Pope Francis met Thursday with members of the Holy See’s diplomatic corps, the apostolic nuncios and other senior officials who are the pope’s formal representatives in embassies around the world.
On day two of the triennial four-day meeting in Rome, Francis told his global representatives they were his emissaries to “a world shaken,” first by a pandemic and now by war, before throwing the floor open for a private question and answer session.
While that session took place behind closed doors, it's clear Francis and his ambassadors have a lot to talk about, with the Holy See at the center of several diplomatic storms across the world, and with the Vatican’s diplomatic credibility under threat on several fronts.
Francis told the session Thursday that the world has, “thank God,” moved past the worst of the Coronavirus pandemic, during which the papal diplomats had “brought the closeness of the pope to the people and the Church.”
“You have been points of reference during moments of extreme loss and turbulence,” he said.
But while the pandemic has abated, Francis reiterated his warning that the globe faces “a Third World War fought piecemeal,” centered especially on Ukraine, which he called “a particularly serious war, due to the violation of international law, the risks of nuclear escalation and the drastic economic and social consequences.”
In recent years, Francis has been clear he wants his diplomatic corps to function as missionaries as much as ambassadors — in 2019 he instituted a missionary year as part of the training of Vatican diplomats at the Pontifical Ecclesiastical Academy.
But carrying out that missionary mandate faces some serious headwinds, both internal and external.
For a start, after several rough economic years, the Vatican’s network or embassies faces the same budget constraints as the rest of the Roman Curia, having to do more with little. In 2021, the Holy See budgeted only 43 million euros for the maintenance of its embassy missions.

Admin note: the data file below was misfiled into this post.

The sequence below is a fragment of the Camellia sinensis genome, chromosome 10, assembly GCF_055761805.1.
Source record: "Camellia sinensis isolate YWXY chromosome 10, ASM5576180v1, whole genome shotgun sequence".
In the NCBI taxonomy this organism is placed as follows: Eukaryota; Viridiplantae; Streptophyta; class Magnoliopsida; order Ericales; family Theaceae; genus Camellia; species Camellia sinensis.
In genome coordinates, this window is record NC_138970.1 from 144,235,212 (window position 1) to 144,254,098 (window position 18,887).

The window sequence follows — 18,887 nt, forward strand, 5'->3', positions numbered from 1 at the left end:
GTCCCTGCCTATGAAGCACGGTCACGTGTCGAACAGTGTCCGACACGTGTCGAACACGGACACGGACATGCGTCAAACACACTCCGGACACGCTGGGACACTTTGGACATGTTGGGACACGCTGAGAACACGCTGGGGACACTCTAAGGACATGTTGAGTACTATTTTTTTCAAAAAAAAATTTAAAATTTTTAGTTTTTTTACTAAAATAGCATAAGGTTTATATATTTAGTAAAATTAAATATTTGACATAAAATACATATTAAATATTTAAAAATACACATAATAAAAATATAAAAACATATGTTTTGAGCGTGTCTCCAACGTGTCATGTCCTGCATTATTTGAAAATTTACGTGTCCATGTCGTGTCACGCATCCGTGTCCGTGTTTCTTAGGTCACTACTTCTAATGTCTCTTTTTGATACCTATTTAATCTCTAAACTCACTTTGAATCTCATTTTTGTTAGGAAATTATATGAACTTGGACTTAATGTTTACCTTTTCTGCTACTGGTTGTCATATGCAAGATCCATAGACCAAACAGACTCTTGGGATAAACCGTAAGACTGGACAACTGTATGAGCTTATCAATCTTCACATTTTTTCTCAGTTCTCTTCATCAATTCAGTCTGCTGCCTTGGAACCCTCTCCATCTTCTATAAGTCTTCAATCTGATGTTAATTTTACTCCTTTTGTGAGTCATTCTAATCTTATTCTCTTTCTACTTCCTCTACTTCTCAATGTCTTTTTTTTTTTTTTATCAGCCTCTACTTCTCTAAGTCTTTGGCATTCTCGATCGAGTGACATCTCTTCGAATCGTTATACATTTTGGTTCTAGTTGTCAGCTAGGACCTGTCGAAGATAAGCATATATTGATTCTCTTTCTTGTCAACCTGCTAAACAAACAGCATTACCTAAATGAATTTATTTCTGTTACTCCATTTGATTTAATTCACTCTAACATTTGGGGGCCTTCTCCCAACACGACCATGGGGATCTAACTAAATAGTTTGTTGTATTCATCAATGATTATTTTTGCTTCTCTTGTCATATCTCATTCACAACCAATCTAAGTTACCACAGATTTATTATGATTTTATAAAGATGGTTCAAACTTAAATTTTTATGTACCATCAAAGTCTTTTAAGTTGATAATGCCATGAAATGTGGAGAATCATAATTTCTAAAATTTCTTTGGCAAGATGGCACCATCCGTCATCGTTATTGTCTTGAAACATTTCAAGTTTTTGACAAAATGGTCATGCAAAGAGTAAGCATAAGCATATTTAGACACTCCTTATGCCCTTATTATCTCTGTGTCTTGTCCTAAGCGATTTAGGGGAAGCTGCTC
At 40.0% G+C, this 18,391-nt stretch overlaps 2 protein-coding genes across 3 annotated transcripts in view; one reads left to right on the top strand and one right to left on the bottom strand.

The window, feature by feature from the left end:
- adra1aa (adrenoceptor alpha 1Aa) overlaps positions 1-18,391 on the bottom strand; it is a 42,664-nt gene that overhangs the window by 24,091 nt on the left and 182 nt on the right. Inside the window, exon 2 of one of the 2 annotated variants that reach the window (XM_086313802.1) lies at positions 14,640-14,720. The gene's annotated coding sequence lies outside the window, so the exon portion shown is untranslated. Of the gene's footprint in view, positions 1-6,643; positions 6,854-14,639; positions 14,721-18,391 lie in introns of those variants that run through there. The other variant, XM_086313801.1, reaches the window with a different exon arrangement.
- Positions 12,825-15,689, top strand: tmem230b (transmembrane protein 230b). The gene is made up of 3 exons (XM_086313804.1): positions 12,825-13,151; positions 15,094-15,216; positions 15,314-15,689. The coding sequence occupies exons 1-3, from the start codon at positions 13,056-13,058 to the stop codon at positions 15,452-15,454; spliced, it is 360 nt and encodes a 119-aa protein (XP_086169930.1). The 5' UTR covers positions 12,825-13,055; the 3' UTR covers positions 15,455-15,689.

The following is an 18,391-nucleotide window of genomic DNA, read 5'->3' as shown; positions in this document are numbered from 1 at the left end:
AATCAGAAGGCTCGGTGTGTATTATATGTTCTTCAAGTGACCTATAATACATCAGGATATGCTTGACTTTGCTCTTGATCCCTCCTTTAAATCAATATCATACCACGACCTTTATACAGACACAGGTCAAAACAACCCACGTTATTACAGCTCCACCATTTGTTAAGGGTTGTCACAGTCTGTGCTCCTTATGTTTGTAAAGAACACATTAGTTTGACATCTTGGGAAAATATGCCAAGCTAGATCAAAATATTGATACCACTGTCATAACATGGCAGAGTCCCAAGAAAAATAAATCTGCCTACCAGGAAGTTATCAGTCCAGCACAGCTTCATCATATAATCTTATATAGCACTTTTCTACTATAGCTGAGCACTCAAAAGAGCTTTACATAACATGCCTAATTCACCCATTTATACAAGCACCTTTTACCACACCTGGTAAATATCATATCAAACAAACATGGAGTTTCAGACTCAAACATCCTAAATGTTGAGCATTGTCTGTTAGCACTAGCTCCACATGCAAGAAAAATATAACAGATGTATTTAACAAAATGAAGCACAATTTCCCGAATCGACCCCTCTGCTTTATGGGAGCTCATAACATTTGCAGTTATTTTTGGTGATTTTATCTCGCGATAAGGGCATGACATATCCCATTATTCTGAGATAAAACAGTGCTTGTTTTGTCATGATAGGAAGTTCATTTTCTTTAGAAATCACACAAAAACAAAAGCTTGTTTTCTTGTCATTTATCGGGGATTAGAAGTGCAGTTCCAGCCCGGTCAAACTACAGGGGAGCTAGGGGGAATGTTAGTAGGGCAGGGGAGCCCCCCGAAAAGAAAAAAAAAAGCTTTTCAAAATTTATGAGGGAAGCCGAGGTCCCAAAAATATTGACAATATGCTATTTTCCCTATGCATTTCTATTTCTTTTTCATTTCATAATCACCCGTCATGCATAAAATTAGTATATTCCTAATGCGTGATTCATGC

While this was more money than nearly any other departmental budget, it was still less than the 45 million allocated for the Rome-based Dicastery for Communications.
And if lack of money is an issue, so too is lack of manpower. As Secretary of State Cardinal Pietro Parolin has admitted, the “general crisis” of priestly and religious vocations has hit the diplomatic academy’s recruiting pool hard.
“Every year it is challenging to find new candidates,” Parolin said in a recent interview, and more than a dozen senior diplomatic posts are currently vacant for lack of qualified men to fill them.
And while the Holy See’s diplomatic service is doing its work with fewer resources, it is also facing the reality that it has more to do, and the work is getting harder.
On Thursday, Francis highlighted the war in Ukraine as the epicenter of global unrest, and the Church’s position in that country, and the Vatican’s position on the diplomatic field there, both present considerable challenges to be met.
As The Pillar has been reporting since the Russian invasion began, the conflict in Ukraine has a distinctly religious tinge.
President Vladimir Putin’s vision of a Russiky mir, or Russian world, encompassing Ukraine is enthusiastically supported by the Russian Orthodox Church’s Patriarch Kirill, who has extended that philosophical support to public endorsement of the invasion as a quasi-religious crusade against Western secular liberalism.
Kirill’s militaristic jingoism has been seen as blasphemous by many religious leaders, and served to push Ukraine’s three Christian Churches closer together. This has been an awkward alliance at times, with the autocephalous Orthodox Church (in communion with Constantinople) and its Russian-affiliated counterpart being pushed together by the realities of the war along with the Ukrainian Greek Catholic Church.
Managing these inter-eccelisal relations would be fraught enough for the local nuncio without the added complications of Russian priests, parishes, and even dioceses coming over to both the Ukrainian Orthodox and Catholic Churches.
And on top of all this have been Pope Francis’ own frequent public statements on the invasion which have, at times, appeared so overtly calibrated to courting a meeting with Kirill that it has led to open denunciation by the Ukrainian ambassador to the Holy See.
But Ukraine is by now means the only, or even necessarily the most sensitive diplomatic trouble spot the Vatican is trying to navigate.